Yiftah Curiel: Defending Israel

Yiftah Curiel has been the spokesperson for the Israeli embassy to the UK for two years now. He describes his role as being similar to that of a defence lawyer: he must defend Israel even when it does things he does not support. However Curiel says he enjoys his job and that it’s a privilege to work in London considering the influence of the UK media. He works towards getting “points of light” from the Israel-Palestine conflict into the media: “personal stories and NGOs doing great work”. “Israel is of such interest,” says Curiel that “unexpected things end up in the media” such as “a funny clip of an ostrich running down a busy street in Tel-Aviv” which ended up on the BBC.

When asked if he believes the Israel lobby makes his job easier he says he doesn’t “believe there is an Israel lobby that is really so influential” It is widely believed that the influence of the biggest US lobbying group the American Israel Public Affairs Committee is waning and no longer popular amongst American Jews. Curiel believes that the “myth” of a powerful Israel Lobby is dangerous because it connects to the myth of Jews controlling the media, which assumes some kind of Jewish agenda. In reality Jews are as diverse as any other group and they are just as capable of opposing Israeli government policy as anybody else.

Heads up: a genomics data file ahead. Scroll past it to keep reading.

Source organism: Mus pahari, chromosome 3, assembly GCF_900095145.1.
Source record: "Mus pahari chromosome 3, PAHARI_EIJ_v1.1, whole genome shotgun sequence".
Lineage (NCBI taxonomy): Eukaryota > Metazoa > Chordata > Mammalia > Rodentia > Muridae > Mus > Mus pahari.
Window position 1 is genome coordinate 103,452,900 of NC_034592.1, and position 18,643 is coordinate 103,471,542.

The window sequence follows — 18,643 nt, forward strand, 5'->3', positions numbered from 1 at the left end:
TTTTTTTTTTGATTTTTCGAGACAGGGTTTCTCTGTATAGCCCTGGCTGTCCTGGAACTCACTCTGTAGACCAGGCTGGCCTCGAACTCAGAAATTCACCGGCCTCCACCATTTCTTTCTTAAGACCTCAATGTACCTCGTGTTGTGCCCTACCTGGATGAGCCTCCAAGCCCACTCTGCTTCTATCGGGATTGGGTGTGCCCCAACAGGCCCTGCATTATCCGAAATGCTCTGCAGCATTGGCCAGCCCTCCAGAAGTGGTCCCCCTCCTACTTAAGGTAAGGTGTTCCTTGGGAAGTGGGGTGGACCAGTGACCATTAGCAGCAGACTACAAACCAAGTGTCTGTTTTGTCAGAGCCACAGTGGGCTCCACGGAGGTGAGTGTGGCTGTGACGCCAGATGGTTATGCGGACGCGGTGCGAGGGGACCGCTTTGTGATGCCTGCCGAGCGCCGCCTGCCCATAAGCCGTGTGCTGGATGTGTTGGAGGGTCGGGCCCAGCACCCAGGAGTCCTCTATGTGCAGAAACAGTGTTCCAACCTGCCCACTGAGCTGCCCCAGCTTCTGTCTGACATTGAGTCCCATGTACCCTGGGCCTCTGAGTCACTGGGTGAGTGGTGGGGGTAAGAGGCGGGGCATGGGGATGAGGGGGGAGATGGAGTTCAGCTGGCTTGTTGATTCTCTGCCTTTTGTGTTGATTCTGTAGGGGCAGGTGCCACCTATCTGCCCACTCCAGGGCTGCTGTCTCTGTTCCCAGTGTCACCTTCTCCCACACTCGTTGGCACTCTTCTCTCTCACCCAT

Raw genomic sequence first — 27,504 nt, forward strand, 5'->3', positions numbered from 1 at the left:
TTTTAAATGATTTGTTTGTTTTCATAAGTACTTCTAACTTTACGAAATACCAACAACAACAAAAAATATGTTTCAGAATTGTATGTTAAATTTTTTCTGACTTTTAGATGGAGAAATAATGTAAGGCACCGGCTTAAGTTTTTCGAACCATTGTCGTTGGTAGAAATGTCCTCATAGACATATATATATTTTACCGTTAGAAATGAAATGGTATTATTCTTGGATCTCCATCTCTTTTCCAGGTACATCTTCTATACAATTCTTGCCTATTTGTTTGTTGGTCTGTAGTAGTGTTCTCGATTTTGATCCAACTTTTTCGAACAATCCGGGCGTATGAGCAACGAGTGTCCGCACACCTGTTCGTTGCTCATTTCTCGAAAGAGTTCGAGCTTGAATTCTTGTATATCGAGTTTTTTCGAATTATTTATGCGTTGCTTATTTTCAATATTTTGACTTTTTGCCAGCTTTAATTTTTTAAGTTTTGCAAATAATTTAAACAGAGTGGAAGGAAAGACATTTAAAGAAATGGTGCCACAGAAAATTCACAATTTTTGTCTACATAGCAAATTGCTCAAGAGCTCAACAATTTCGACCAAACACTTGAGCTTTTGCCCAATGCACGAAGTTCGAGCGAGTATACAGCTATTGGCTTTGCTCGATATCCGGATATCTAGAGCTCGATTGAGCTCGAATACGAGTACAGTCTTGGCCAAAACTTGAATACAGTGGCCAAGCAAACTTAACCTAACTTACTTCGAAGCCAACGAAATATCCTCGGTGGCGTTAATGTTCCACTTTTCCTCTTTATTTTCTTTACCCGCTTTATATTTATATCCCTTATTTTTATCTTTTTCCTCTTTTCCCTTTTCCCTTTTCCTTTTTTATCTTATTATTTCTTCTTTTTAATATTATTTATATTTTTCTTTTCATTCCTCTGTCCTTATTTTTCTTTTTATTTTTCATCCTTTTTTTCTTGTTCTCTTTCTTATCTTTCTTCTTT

He says that he has to defend his country on issues that no country should have to defend, such as ‘Should Israel be allowed to exist? Is Israel legitimate?’ He claims every country, including the UK, has done some bad things, and people can get critical, and are allowed to get critical, but should not get into the argument over a country’s legitimacy, which Israel gets all the time.

Reasonable people however do not debate Israel’s right to exist, rather Israel’s right to expand. America, like many countries, was founded in an immoral manner at the expense of the native Americans but it would be unreasonable to call into question America’s right to exist. Israel’s borders have changed constantly due to wars and settlement expansion. Curiel states that disputes over territory are “part of life in the relationships between countries,” and cites the UK’s dispute over the Falklands as an example.

Curiel does not think that organisations should recognise Palestine as our Student’s Union did last year. Curiel explains that the Israeli position is clear, that recognition should come after talks have been completed and agreed upon. “Why do we believe that? Because we think that if the Palestinians find that there are alternative ways to get recognised, alternative ways that don’t necessarily have an impact on the ground, but have a symbolic impact, then that does not encourage them to take the hard decisions that they have to take in negotiations. Now we also have to take some hard decisions in negotiations.” Israelis will consider these issues when voting in next month’s election. Curiel says “We believe that these outside recognitions are not conducive” and that both sides have to be pushed together to negotiate.